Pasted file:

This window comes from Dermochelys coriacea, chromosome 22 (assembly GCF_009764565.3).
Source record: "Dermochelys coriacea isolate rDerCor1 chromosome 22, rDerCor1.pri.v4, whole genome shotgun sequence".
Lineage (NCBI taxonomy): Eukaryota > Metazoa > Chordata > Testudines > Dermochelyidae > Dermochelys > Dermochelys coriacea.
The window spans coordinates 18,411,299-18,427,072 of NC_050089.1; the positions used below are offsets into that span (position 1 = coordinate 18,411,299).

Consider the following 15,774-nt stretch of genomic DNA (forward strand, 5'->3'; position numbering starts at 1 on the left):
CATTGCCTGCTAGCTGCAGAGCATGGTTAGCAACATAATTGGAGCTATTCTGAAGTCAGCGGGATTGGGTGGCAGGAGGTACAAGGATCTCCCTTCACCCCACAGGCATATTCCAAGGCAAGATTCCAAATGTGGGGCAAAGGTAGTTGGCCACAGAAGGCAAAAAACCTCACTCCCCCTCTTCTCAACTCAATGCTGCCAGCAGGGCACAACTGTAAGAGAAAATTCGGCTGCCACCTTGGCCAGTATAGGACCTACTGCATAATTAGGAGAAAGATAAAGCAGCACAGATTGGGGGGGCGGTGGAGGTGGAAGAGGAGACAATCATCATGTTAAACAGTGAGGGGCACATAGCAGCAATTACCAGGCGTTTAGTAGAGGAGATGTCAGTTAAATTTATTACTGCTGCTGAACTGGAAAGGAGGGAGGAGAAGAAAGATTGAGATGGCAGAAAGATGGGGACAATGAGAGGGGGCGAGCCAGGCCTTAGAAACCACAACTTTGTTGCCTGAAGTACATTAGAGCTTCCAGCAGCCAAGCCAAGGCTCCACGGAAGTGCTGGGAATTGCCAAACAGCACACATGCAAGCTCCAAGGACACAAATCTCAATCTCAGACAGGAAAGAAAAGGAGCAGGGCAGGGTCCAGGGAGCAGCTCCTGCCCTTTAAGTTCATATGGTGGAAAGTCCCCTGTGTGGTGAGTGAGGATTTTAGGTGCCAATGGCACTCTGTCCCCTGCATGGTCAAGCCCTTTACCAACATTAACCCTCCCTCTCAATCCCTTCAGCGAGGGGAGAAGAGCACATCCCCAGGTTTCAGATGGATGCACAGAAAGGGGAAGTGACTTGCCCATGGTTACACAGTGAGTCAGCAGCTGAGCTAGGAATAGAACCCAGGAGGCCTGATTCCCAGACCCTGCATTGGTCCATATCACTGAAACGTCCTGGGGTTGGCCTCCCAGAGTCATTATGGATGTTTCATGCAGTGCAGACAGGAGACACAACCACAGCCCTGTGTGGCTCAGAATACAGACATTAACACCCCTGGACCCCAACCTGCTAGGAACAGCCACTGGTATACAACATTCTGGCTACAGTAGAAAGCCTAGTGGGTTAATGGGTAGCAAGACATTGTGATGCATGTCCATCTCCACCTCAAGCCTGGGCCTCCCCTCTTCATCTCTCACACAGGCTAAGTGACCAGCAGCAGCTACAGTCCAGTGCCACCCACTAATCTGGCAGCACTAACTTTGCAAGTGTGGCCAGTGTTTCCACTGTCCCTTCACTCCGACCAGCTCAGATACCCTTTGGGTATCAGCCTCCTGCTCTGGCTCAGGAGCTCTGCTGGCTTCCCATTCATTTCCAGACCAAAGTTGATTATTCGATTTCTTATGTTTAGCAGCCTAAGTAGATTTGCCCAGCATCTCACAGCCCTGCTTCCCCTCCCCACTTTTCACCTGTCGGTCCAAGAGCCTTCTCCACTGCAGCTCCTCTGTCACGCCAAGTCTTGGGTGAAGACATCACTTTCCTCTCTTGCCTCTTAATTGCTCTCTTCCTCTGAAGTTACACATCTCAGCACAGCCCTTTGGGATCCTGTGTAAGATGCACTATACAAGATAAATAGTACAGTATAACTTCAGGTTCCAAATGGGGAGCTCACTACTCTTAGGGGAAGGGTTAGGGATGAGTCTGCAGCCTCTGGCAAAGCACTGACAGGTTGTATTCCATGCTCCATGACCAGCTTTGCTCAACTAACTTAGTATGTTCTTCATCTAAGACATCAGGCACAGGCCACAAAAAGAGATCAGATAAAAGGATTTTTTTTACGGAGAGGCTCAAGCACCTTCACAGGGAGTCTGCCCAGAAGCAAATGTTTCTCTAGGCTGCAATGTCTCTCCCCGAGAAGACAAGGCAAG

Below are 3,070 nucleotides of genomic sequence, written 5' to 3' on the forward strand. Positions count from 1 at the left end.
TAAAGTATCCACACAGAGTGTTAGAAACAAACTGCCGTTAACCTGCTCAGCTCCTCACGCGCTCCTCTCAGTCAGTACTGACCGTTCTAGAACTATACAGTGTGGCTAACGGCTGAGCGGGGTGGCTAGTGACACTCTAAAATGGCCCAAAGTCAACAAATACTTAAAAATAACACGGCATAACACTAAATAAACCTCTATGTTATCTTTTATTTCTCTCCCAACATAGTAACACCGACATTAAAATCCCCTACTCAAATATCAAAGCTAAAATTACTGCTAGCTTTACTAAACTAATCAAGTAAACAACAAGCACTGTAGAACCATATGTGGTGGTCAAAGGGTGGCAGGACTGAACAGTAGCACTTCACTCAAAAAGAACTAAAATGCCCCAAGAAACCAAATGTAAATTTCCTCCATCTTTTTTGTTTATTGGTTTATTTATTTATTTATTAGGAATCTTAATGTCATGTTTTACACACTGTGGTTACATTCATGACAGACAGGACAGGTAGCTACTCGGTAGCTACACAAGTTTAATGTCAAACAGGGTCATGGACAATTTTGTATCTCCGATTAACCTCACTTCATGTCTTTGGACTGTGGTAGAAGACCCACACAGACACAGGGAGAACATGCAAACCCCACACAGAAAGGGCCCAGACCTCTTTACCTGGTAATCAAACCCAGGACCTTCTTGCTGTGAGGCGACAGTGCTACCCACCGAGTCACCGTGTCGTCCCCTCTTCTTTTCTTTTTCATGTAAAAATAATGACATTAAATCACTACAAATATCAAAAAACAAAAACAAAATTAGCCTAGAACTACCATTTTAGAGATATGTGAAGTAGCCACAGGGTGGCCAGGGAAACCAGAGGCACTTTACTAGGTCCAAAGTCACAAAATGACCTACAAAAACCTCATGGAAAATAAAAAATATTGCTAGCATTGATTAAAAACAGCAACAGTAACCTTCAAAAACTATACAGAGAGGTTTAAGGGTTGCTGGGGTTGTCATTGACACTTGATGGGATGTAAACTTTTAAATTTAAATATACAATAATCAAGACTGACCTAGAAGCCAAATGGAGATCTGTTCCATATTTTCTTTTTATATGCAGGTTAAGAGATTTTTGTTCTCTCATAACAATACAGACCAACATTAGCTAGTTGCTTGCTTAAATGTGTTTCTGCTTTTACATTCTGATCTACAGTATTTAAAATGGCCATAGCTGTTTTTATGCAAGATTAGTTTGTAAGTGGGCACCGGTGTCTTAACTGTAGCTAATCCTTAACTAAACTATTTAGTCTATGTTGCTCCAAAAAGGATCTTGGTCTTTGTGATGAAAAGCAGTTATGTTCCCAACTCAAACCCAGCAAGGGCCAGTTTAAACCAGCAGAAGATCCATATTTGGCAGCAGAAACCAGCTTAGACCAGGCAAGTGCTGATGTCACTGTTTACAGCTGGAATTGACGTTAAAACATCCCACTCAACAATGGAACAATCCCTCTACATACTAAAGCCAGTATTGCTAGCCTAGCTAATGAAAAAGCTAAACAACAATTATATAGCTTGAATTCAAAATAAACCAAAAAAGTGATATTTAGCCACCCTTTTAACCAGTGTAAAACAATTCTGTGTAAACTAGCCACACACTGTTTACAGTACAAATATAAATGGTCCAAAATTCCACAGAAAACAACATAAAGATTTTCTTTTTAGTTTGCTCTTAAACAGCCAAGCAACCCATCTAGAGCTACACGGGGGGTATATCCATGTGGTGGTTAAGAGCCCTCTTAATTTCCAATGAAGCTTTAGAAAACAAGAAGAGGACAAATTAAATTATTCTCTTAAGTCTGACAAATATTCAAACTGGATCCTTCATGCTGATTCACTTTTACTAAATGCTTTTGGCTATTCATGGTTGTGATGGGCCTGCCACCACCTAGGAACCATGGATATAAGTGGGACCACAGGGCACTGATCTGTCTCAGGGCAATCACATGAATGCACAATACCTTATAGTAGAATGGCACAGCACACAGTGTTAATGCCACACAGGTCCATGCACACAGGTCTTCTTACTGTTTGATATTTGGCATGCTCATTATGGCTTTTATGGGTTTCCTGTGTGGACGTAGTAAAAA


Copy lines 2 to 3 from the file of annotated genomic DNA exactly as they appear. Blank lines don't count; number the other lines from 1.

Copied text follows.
Source record: "Dermochelys coriacea isolate rDerCor1 chromosome 22, rDerCor1.pri.v4, whole genome shotgun sequence".
Lineage (NCBI taxonomy): Eukaryota > Metazoa > Chordata > Testudines > Dermochelyidae > Dermochelys > Dermochelys coriacea.